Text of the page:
Speed comes at a cost – That’s my first thought when I drive the Seat Leon Cupra. It’s a fast five-door hatchback and the price paid is modest economy of around 38mpg.
In these days of high insurance premiums and costly fuel is this a price worth paying for what is arguably a very stylish, well-made car?
Well, let’s see.
As I stand in the dining room I am able to savour the design of the car as it stands on our driveway. Its side profile highlights some interesting lines, slightly higher at the front and lower at the back. Then there are the bright red brake callipers inside the black alloys and their low profile tyres.
The test model is finished in a staid silvery grey; it is a wolf in sheep’s clothing. There are tell tale twin tail pipes, the Cupra name and a little 300 emblem on the bootlid, giving a little hint as to what is under that bonnet – a Seat TSi engine producing… 300bhp.
This is coupled to a six speed manual gearbox. The result is a boy racer’s delight; a blisteringly hot hatch. 0 to 60mph in 5.6secs and a top speed of 155mph. These figures are quite an achievement for a family vehicle powered by a 2-litre petrol engine.
As is always the case it seems the fuel economy suffers, though. However, for those boring so-and-sos with only fuel efficiency on their minds, they can drive it with a light foot and receive 40mpg as a reward.
You might think in this day and age when the roads are swamped with traffic and the primary aim of the police seems to be to generate funds for the public purse by catching speeding motorists, that there is little place for a car like the Leon.
That was certainly my feeling. But it isn’t anymore. Because the low down acceleration is so swift, it can reach 70mph quicker than many cars could reach 30mph. And so there are times when it really does come into its own.
The other night I was driving through the New Forest with the flow of the traffic when an ageing Renault Laguna sped up behind me, after overtaking some cars behind. After a brief moment the driver visibly allowed a space to return between the Leon and himself. The threat of those 300bhp was enough to put him in his place. After a while he realised I was sensible and was not going to overtake. Off he went on his merry way tailgating more unsuspecting motorists.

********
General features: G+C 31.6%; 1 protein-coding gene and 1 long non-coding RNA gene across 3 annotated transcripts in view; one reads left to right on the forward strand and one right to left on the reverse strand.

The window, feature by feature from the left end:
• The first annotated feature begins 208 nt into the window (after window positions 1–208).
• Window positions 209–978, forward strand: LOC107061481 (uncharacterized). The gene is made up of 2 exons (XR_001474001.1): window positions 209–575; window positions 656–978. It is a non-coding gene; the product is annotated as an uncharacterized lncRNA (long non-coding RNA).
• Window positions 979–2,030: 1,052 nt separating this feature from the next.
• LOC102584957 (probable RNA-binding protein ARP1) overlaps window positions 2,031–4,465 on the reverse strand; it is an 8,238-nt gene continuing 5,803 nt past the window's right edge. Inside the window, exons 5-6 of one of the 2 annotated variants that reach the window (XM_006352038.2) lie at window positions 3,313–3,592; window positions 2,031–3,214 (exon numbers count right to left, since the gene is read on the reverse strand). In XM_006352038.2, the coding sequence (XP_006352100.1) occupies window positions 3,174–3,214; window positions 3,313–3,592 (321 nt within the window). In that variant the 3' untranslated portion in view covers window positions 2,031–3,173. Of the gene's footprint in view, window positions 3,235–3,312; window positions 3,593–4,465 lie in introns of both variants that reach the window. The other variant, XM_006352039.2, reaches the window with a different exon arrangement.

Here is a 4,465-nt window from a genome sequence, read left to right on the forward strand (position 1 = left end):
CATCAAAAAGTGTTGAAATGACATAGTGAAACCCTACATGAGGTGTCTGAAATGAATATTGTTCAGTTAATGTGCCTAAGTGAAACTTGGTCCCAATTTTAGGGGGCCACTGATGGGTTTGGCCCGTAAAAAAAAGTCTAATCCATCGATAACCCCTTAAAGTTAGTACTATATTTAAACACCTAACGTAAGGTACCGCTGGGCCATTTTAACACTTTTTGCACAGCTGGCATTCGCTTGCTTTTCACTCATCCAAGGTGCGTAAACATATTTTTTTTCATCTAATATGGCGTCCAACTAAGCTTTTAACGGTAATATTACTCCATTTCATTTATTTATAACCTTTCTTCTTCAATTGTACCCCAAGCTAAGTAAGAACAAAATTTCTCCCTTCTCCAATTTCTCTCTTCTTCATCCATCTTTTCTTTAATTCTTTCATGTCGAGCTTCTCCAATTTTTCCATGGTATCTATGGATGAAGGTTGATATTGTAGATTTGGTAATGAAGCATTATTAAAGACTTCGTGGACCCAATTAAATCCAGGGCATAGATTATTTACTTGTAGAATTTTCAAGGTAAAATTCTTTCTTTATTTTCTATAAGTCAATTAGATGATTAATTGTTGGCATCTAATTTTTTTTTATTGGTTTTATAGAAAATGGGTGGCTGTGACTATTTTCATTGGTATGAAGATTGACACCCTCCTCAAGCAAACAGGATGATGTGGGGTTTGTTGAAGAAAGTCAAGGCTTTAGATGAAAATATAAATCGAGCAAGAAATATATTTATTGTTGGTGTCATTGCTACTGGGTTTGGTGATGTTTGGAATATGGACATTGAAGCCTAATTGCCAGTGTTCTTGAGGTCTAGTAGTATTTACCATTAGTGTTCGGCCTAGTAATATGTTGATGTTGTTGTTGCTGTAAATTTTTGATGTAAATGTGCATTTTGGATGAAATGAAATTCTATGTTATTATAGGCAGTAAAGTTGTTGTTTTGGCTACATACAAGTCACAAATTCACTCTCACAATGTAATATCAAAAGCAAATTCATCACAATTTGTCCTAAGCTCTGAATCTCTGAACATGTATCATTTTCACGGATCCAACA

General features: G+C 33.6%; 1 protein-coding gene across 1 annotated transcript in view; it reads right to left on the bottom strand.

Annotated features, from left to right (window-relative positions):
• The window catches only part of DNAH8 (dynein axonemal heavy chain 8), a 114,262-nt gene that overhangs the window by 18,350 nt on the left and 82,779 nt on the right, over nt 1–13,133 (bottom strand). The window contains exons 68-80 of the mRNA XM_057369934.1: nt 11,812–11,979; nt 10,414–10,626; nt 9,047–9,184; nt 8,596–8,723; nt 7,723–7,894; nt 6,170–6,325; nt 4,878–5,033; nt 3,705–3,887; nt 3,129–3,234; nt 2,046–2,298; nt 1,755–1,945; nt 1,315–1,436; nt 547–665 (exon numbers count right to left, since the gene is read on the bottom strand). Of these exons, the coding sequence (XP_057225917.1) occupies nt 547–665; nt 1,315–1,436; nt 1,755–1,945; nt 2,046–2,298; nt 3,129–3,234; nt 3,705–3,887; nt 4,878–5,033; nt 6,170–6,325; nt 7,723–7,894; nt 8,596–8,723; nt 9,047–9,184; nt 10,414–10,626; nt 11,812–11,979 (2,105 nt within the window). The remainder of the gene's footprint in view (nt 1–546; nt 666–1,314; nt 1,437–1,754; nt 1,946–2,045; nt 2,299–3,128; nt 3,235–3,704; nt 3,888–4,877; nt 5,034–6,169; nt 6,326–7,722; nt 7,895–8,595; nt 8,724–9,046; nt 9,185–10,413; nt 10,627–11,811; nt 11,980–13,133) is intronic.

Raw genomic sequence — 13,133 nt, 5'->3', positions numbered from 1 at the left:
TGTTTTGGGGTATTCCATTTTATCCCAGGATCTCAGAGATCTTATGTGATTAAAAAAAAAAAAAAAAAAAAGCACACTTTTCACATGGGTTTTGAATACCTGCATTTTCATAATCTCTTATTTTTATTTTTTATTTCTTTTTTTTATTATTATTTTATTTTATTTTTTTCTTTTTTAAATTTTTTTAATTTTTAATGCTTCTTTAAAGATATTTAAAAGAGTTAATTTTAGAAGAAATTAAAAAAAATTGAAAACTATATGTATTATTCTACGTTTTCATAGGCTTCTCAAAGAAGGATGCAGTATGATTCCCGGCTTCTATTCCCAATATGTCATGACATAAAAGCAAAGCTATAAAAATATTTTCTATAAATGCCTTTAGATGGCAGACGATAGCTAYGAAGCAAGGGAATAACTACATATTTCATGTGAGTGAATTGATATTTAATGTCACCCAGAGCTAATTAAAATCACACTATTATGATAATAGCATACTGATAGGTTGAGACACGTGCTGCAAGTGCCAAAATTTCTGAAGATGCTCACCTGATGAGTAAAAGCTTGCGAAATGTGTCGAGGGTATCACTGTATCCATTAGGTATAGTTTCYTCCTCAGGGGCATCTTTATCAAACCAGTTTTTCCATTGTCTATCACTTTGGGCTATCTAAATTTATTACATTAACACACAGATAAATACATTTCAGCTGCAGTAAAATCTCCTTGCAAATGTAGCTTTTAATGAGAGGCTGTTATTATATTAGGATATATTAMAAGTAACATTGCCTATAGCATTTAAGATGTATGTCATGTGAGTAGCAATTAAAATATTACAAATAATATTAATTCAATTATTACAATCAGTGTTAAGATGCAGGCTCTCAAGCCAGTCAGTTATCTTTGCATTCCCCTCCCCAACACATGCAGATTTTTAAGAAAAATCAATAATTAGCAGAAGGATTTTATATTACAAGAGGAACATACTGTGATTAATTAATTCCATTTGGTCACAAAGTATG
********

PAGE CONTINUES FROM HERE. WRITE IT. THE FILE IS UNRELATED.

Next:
The Leon demands respect from others but most importantly from the person behind the wheel. As I found when accelerating away from a roundabout onto a dual carriageway, there is so much power being fed to those front wheels that a senseless boy racer could very easily lose control. You cannot help but love the roar it makes when the accelerator is pushed to the floor. It is a joy and is sure to raise a smile from even the most dull, boring motorist.
On the motorway when there seem to be no spaces to join, the Leon quickly gathers speed and creates its own gap. The little accompanying roar is enough to make the driver next to us do a double take. “Slow down Daddy,” my whole family repeat.
To which I reply, look at the dial, I am only doing 70mph. Because the Leon is quite low to the ground and is fitted with low profile tyres it has the uncanny ability of making it feel as if you are going faster than you actually are. The addition of cruise control ensures that the speed limit can be set and not exceeded.
While driving through Kensington I have to smile as I pass Lord Alan Sugar behind the wheel of his Rolls Royce (days after his chauffeur pranged it) parked by the roadside outside the Apprentice house, deep in conversation – no doubt in the midst of another business deal.
Inside the Leon is exceptionally comfortable with supportive, almost bucket seats that are leather edged suede and it’s big enough to be a family car. I feel that the gearbox is not as decisive as it should be but overall there’s a good driving experience and all things considered the Leon makes an attractive proposition.
FACTS AT A GLANCE
Model tested: Seat Leon Cupra 300 2-litre TSi
Top speed: 155mph
0 to 60mph: 5.6secs
Watch the video at www.testdrives.biz